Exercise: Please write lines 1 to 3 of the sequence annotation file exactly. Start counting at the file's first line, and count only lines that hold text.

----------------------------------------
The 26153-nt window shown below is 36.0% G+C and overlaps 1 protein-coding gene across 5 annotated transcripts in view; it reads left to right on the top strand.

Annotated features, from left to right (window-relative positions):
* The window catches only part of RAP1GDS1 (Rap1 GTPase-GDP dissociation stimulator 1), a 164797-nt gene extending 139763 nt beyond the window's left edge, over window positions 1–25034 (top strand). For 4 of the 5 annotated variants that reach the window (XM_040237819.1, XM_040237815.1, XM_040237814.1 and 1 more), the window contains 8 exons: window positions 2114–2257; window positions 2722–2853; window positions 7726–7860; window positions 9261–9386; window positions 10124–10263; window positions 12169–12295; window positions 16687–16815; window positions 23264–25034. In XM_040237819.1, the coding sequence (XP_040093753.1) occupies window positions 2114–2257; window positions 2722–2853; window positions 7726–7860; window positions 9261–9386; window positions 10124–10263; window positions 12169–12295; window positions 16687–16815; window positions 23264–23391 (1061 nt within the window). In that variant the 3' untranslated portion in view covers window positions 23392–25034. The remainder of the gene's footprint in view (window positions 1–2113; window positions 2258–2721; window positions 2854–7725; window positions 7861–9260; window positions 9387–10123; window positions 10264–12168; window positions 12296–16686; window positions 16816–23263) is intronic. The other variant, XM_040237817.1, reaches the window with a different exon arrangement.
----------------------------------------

The 26153-nt window shown below is 36.0% G+C and overlaps 1 protein-coding gene across 5 annotated transcripts in view; it reads left to right on the top strand.

Annotated features, from left to right (window-relative positions):
* The window catches only part of RAP1GDS1 (Rap1 GTPase-GDP dissociation stimulator 1), a 164797-nt gene extending 139763 nt beyond the window's left edge, over window positions 1–25034 (top strand). For 4 of the 5 annotated variants that reach the window (XM_040237819.1, XM_040237815.1, XM_040237814.1 and 1 more), the window contains 8 exons: window positions 2114–2257; window positions 2722–2853; window positions 7726–7860; window positions 9261–9386; window positions 10124–10263; window positions 12169–12295; window positions 16687–16815; window positions 23264–25034. In XM_040237819.1, the coding sequence (XP_040093753.1) occupies window positions 2114–2257; window positions 2722–2853; window positions 7726–7860; window positions 9261–9386; window positions 10124–10263; window positions 12169–12295; window positions 16687–16815; window positions 23264–23391 (1061 nt within the window). In that variant the 3' untranslated portion in view covers window positions 23392–25034. The remainder of the gene's footprint in view (window positions 1–2113; window positions 2258–2721; window positions 2854–7725; window positions 7861–9260; window positions 9387–10123; window positions 10264–12168; window positions 12296–16686; window positions 16816–23263) is intronic. The other variant, XM_040237817.1, reaches the window with a different exon arrangement.